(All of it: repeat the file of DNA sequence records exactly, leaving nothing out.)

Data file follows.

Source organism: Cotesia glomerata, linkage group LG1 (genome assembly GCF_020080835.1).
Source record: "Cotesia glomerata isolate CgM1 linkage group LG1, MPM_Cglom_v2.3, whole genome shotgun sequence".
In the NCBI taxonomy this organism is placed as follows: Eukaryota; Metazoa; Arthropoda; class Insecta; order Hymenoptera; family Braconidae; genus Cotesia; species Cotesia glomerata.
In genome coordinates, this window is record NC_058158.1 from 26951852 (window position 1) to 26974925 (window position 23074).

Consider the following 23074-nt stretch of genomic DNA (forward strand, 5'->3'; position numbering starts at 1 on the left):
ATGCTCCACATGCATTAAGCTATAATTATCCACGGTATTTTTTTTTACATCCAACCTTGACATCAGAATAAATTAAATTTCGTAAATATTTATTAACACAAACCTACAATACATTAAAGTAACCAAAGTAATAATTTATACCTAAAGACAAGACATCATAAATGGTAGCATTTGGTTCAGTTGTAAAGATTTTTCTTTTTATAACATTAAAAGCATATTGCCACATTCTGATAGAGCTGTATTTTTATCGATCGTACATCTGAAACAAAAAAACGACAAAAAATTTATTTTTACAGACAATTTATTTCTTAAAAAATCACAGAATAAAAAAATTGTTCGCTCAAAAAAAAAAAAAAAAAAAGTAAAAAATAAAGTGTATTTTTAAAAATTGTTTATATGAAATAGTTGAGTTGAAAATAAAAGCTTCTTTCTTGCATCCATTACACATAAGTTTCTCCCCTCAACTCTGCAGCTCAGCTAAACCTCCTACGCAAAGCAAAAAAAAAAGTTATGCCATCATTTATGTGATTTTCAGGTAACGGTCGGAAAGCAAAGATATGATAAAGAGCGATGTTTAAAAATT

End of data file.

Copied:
Source organism: Cotesia glomerata, linkage group LG1 (genome assembly GCF_020080835.1).
Source record: "Cotesia glomerata isolate CgM1 linkage group LG1, MPM_Cglom_v2.3, whole genome shotgun sequence".
In the NCBI taxonomy this organism is placed as follows: Eukaryota; Metazoa; Arthropoda; class Insecta; order Hymenoptera; family Braconidae; genus Cotesia; species Cotesia glomerata.
In genome coordinates, this window is record NC_058158.1 from 26951852 (window position 1) to 26974925 (window position 23074).

Consider the following 23074-nt stretch of genomic DNA (forward strand, 5'->3'; position numbering starts at 1 on the left):
ATGCTCCACATGCATTAAGCTATAATTATCCACGGTATTTTTTTTTACATCCAACCTTGACATCAGAATAAATTAAATTTCGTAAATATTTATTAACACAAACCTACAATACATTAAAGTAACCAAAGTAATAATTTATACCTAAAGACAAGACATCATAAATGGTAGCATTTGGTTCAGTTGTAAAGATTTTTCTTTTTATAACATTAAAAGCATATTGCCACATTCTGATAGAGCTGTATTTTTATCGATCGTACATCTGAAACAAAAAAACGACAAAAAATTTATTTTTACAGACAATTTATTTCTTAAAAAATCACAGAATAAAAAAATTGTTCGCTCAAAAAAAAAAAAAAAAAAAGTAAAAAATAAAGTGTATTTTTAAAAATTGTTTATATGAAATAGTTGAGTTGAAAATAAAAGCTTCTTTCTTGCATCCATTACACATAAGTTTCTCCCCTCAACTCTGCAGCTCAGCTAAACCTCCTACGCAAAGCAAAAAAAAAAGTTATGCCATCATTTATGTGATTTTCAGGTAACGGTCGGAAAGCAAAGATATGATAAAGAGCGATGTTTAAAAATT